Root, Hog, or Die


Root, Hog, or Die

Your Business

If you want to achieve success in the business world, it’s up to you.  

Hard work and clearly focused effort, along with a strong determination to succeed, is what it takes. Luck helps, of course, but don’t count on it. You can’t just sit on your couch or shuffle paper at your desk and expect someone to shower you with prestige, monetary reward and advancement someday.

Your success is the result of the choices, big and small, that you make along the route you have chosen to travel. You can never stop trying because the effort seems too difficult. As actor Morgan Freeman says, “The best way to guarantee a loss is to quit.” And what often seems to be a setback is actually a chance to move forward. Drew Brees, former NFL quarterback, points out that “anyone can see the adversity in a difficult situation, but it takes a stronger person to see the opportunity.” 

Some years ago I worked with a diverse group of independent petroleum traders in Houston. They traded physical barrels of product by water, pipeline, tankcar and truck, often on an oral basis and sometimes under complex and difficult conditions. 

Availability, price, quality, volume, timing and confidence in the integrity of their clients were basic elements that always had to be considered.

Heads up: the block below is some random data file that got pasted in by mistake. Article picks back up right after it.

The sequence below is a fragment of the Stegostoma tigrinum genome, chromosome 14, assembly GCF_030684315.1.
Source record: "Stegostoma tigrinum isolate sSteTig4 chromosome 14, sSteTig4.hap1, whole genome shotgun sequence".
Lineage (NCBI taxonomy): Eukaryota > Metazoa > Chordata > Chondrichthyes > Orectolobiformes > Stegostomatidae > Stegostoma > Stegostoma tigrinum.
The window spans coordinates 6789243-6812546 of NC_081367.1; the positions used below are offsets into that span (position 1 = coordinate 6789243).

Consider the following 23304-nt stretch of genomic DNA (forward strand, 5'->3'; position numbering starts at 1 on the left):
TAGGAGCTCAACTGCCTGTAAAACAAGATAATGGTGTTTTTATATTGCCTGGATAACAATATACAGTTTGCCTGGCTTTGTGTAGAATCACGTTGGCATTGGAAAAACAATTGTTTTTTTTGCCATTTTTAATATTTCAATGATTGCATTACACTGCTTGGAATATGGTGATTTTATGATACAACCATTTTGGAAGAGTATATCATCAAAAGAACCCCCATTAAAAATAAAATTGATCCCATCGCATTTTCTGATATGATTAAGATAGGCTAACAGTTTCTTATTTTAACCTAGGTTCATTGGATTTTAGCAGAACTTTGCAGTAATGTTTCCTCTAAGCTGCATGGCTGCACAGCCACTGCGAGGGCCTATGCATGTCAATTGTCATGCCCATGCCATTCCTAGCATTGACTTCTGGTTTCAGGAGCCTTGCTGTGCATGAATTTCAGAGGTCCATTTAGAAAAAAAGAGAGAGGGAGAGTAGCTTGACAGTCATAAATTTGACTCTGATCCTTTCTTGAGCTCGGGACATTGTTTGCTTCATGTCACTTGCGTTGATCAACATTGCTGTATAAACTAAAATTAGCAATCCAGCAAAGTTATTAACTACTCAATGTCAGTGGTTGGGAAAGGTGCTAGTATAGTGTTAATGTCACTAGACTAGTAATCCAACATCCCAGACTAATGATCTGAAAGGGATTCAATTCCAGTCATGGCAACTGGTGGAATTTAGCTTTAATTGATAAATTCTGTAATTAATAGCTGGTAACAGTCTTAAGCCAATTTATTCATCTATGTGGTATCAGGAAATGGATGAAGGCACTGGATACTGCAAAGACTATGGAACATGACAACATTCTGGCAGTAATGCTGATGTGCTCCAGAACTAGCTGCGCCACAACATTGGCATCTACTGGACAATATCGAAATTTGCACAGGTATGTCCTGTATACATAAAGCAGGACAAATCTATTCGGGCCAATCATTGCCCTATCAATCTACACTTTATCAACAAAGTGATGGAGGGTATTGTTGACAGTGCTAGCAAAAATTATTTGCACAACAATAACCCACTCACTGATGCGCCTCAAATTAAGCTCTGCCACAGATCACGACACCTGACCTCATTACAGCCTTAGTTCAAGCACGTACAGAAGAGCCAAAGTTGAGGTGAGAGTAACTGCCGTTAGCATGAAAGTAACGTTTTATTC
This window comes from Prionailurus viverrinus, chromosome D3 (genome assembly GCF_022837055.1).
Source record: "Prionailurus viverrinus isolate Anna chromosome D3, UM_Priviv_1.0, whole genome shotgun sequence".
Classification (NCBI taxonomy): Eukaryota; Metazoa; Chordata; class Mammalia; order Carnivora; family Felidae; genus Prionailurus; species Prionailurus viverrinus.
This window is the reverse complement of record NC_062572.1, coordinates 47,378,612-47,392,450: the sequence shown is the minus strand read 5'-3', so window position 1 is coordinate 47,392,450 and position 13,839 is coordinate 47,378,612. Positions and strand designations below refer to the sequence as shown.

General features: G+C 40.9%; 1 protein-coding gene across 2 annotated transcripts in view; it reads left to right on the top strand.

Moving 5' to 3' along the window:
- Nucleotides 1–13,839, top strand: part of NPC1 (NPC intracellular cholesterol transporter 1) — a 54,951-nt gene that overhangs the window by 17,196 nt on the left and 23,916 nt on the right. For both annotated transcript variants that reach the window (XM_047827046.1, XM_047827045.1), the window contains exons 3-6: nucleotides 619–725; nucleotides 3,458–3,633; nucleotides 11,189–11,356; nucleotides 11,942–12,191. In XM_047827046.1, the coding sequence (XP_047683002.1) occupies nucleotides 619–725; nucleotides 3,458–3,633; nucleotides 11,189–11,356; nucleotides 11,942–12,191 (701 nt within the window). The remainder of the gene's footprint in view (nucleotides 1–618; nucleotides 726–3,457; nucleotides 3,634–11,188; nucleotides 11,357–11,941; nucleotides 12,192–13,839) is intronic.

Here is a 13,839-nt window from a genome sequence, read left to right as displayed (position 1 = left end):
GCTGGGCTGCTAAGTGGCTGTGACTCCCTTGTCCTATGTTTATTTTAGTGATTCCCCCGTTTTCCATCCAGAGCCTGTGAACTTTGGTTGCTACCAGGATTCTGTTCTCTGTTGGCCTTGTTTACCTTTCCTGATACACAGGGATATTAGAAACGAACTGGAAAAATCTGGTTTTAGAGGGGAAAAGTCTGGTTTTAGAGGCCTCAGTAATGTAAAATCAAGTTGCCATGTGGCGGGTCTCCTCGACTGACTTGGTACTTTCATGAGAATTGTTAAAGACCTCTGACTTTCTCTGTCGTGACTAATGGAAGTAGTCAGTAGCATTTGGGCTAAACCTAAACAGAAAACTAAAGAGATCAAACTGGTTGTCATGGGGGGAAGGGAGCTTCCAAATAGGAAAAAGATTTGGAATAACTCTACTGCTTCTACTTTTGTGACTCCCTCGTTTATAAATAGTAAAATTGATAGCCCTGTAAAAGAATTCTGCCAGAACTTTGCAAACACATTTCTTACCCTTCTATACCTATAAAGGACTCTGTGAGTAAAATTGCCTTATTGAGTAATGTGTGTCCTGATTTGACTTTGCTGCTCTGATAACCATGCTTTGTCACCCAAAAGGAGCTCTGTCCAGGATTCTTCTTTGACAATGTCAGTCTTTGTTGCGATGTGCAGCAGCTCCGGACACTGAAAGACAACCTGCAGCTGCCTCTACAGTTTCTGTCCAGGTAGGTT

But what determined each trader’s eventual success or failure was the desire and strength to get out there and search for opportunities. They had to do this every day, every week and every month, no matter what was happening in their private lives, how they felt or how steep the obstacles seemed to be. 

One of those traders had adopted the motto “Root, Hog, or Die.” It appeared on his business card and on a plaque in his office. I hadn’t heard this expression before and thought at the time that it was just a neat way to explain what he did for a living. But it has actually been around for a long time. 

Wikipedia describes the origin of that old saying as coming from “the early colonial practice of turning pigs loose in the woods to fend for themselves.” It also notes that the Vermont Gazette reported in 1829 that “Root, Hog, or Die” signs in Ohio had “an admirable effect in promoting habits of industry.” In 1834, Davy Crocket said it again in Tennessee when he was faced with starvation, and popular songs were often written about it in the mid-1800s. 

The Dictionary of American Regional English also found widespread use across the United States from 1845 to 1989. And in more recent years, Woody Guthrie, June Carter and others have sung about it.  

The message conveyed in each historical quote found in that publication was the importance of self-reliance, fending for one’s self, the necessity to work hard or suffer the consequences, doing that to which there is no alternative and working out one’s own salvation.  

“Root, Hog, or Die” has become a simple and basic way of describing the effort you must make to achieve genuine success in today’s competitive business world.  

You can do it.   

Jack Goodhue, management coach, can be reached at

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